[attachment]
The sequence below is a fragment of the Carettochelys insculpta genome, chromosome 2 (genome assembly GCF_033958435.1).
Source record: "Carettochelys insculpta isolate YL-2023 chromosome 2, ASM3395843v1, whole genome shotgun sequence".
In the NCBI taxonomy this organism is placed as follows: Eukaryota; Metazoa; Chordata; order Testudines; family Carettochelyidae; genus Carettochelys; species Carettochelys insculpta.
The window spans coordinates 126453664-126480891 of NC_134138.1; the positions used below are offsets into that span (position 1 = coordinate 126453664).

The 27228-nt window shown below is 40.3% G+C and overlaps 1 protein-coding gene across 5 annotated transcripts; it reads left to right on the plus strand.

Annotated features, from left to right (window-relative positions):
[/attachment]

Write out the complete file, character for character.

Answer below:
The sequence below is a fragment of the Carettochelys insculpta genome, chromosome 2 (genome assembly GCF_033958435.1).
Source record: "Carettochelys insculpta isolate YL-2023 chromosome 2, ASM3395843v1, whole genome shotgun sequence".
In the NCBI taxonomy this organism is placed as follows: Eukaryota; Metazoa; Chordata; order Testudines; family Carettochelyidae; genus Carettochelys; species Carettochelys insculpta.
The window spans coordinates 126453664-126480891 of NC_134138.1; the positions used below are offsets into that span (position 1 = coordinate 126453664).

The 27228-nt window shown below is 40.3% G+C and overlaps 1 protein-coding gene across 5 annotated transcripts; it reads left to right on the plus strand.

Annotated features, from left to right (window-relative positions):